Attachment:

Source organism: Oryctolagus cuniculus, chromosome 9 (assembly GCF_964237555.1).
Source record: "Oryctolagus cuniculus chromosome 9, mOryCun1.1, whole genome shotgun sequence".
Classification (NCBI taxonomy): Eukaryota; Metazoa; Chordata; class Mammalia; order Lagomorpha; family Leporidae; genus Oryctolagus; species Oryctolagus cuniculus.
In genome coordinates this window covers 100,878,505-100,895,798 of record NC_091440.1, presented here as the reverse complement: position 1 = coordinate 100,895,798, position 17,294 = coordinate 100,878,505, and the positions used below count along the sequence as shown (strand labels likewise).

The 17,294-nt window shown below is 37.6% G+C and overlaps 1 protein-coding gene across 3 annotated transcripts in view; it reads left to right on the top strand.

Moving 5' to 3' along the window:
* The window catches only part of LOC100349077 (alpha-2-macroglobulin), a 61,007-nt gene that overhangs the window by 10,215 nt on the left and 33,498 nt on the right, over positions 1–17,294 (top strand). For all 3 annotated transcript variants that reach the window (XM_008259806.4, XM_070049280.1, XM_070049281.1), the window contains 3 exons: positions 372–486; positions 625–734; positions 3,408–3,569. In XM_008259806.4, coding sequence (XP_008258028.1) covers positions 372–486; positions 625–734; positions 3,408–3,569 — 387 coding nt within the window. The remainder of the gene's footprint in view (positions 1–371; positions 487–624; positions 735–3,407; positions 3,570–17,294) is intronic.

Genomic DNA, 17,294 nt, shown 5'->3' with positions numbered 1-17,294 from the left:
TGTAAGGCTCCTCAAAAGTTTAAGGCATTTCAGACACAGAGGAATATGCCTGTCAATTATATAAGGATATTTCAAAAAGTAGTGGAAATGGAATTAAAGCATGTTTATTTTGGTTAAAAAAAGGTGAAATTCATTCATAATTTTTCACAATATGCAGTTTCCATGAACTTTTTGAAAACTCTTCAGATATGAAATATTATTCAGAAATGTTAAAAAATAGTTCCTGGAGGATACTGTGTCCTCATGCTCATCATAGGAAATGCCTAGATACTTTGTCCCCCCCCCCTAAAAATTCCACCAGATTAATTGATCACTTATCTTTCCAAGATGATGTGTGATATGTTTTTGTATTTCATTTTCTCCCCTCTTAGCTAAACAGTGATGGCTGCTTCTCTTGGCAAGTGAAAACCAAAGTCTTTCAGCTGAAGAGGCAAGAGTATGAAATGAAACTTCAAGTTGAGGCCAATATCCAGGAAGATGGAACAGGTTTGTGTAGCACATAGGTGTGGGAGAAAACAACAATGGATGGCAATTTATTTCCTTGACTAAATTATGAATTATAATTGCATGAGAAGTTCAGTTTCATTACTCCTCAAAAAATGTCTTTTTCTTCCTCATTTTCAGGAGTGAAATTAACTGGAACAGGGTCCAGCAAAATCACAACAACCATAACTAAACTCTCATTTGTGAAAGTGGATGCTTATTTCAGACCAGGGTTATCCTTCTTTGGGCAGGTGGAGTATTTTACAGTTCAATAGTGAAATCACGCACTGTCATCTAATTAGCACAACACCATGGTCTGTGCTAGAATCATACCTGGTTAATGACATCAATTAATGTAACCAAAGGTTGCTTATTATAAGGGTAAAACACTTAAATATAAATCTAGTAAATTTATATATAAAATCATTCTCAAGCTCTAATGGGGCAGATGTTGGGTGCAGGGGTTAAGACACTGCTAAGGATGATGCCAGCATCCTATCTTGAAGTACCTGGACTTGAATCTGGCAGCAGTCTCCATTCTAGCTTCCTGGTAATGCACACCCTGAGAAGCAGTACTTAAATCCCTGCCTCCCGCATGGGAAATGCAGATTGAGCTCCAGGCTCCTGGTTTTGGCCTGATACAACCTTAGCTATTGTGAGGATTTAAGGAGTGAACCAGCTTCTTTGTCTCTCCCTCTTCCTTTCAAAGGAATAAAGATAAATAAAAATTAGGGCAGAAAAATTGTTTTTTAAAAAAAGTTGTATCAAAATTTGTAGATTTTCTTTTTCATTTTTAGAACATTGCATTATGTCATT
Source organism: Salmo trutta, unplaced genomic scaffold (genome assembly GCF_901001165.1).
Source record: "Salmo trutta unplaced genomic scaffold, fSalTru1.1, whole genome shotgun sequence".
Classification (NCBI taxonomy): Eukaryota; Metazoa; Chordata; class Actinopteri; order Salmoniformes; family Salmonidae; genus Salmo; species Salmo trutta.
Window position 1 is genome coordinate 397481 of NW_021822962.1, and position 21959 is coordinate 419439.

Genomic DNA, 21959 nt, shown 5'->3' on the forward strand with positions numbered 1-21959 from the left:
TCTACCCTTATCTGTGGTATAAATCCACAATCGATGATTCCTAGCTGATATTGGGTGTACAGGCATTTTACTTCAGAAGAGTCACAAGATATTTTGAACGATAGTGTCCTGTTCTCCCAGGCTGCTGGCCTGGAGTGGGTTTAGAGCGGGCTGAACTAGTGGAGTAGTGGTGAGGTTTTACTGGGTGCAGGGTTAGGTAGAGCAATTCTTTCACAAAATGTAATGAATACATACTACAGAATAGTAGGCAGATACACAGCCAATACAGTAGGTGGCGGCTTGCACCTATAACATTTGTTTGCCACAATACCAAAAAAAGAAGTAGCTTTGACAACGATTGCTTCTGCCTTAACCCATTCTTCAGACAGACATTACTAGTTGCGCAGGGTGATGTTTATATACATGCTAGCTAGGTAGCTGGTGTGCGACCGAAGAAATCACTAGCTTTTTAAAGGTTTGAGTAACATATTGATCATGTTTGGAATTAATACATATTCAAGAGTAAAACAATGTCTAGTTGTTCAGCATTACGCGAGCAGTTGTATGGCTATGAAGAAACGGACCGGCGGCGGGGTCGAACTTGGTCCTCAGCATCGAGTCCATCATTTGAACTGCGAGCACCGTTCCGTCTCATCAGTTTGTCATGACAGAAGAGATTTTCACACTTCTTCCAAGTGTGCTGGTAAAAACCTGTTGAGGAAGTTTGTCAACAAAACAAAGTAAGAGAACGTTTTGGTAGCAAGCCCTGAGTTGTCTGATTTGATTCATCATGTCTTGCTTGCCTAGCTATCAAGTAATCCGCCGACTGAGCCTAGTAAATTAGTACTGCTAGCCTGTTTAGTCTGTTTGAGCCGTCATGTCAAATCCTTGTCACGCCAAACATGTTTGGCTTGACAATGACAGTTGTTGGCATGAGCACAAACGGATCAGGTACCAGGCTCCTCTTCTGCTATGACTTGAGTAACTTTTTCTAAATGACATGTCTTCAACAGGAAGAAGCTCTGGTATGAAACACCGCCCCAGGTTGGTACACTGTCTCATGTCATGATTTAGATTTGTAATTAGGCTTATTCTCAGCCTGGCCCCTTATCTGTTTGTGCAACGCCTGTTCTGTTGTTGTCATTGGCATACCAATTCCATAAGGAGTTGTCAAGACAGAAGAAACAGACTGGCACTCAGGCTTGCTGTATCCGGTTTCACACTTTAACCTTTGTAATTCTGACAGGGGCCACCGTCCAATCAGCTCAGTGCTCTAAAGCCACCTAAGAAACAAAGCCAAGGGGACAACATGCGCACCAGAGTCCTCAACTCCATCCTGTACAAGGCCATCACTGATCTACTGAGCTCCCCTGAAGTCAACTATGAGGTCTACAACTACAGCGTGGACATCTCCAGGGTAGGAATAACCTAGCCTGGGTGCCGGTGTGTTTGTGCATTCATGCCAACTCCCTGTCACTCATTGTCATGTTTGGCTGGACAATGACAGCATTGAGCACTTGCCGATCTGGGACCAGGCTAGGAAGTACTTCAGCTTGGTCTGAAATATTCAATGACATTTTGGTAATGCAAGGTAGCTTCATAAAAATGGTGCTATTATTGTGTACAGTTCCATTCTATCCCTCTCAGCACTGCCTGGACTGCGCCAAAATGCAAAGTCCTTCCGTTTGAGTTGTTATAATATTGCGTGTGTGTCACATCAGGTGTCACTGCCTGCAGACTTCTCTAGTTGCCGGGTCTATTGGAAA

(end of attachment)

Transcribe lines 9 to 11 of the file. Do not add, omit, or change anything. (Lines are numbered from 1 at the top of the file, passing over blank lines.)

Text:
TGTAAGGCTCCTCAAAAGTTTAAGGCATTTCAGACACAGAGGAATATGCCTGTCAATTATATAAGGATATTTCAAAAAGTAGTGGAAATGGAATTAAAGCATGTTTATTTTGGTTAAAAAAAGGTGAAATTCATTCATAATTTTTCACAATATGCAGTTTCCATGAACTTTTTGAAAACTCTTCAGATATGAAATATTATTCAGAAATGTTAAAAAATAGTTCCTGGAGGATACTGTGTCCTCATGCTCATCATAGGAAATGCCTAGATACTTTGTCCCCCCCCCCTAAAAATTCCACCAGATTAATTGATCACTTATCTTTCCAAGATGATGTGTGATATGTTTTTGTATTTCATTTTCTCCCCTCTTAGCTAAACAGTGATGGCTGCTTCTCTTGGCAAGTGAAAACCAAAGTCTTTCAGCTGAAGAGGCAAGAGTATGAAATGAAACTTCAAGTTGAGGCCAATATCCAGGAAGATGGAACAGGTTTGTGTAGCACATAGGTGTGGGAGAAAACAACAATGGATGGCAATTTATTTCCTTGACTAAATTATGAATTATAATTGCATGAGAAGTTCAGTTTCATTACTCCTCAAAAAATGTCTTTTTCTTCCTCATTTTCAGGAGTGAAATTAACTGGAACAGGGTCCAGCAAAATCACAACAACCATAACTAAACTCTCATTTGTGAAAGTGGATGCTTATTTCAGACCAGGGTTATCCTTCTTTGGGCAGGTGGAGTATTTTACAGTTCAATAGTGAAATCACGCACTGTCATCTAATTAGCACAACACCATGGTCTGTGCTAGAATCATACCTGGTTAATGACATCAATTAATGTAACCAAAGGTTGCTTATTATAAGGGTAAAACACTTAAATATAAATCTAGTAAATTTATATATAAAATCATTCTCAAGCTCTAATGGGGCAGATGTTGGGTGCAGGGGTTAAGACACTGCTAAGGATGATGCCAGCATCCTATCTTGAAGTACCTGGACTTGAATCTGGCAGCAGTCTCCATTCTAGCTTCCTGGTAATGCACACCCTGAGAAGCAGTACTTAAATCCCTGCCTCCCGCATGGGAAATGCAGATTGAGCTCCAGGCTCCTGGTTTTGGCCTGATACAACCTTAGCTATTGTGAGGATTTAAGGAGTGAACCAGCTTCTTTGTCTCTCCCTCTTCCTTTCAAAGGAATAAAGATAAATAAAAATTAGGGCAGAAAAATTGTTTTTTAAAAAAAGTTGTATCAAAATTTGTAGATTTTCTTTTTCATTTTTAGAACATTGCATTATGTCATT
Source organism: Salmo trutta, unplaced genomic scaffold (genome assembly GCF_901001165.1).
Source record: "Salmo trutta unplaced genomic scaffold, fSalTru1.1, whole genome shotgun sequence".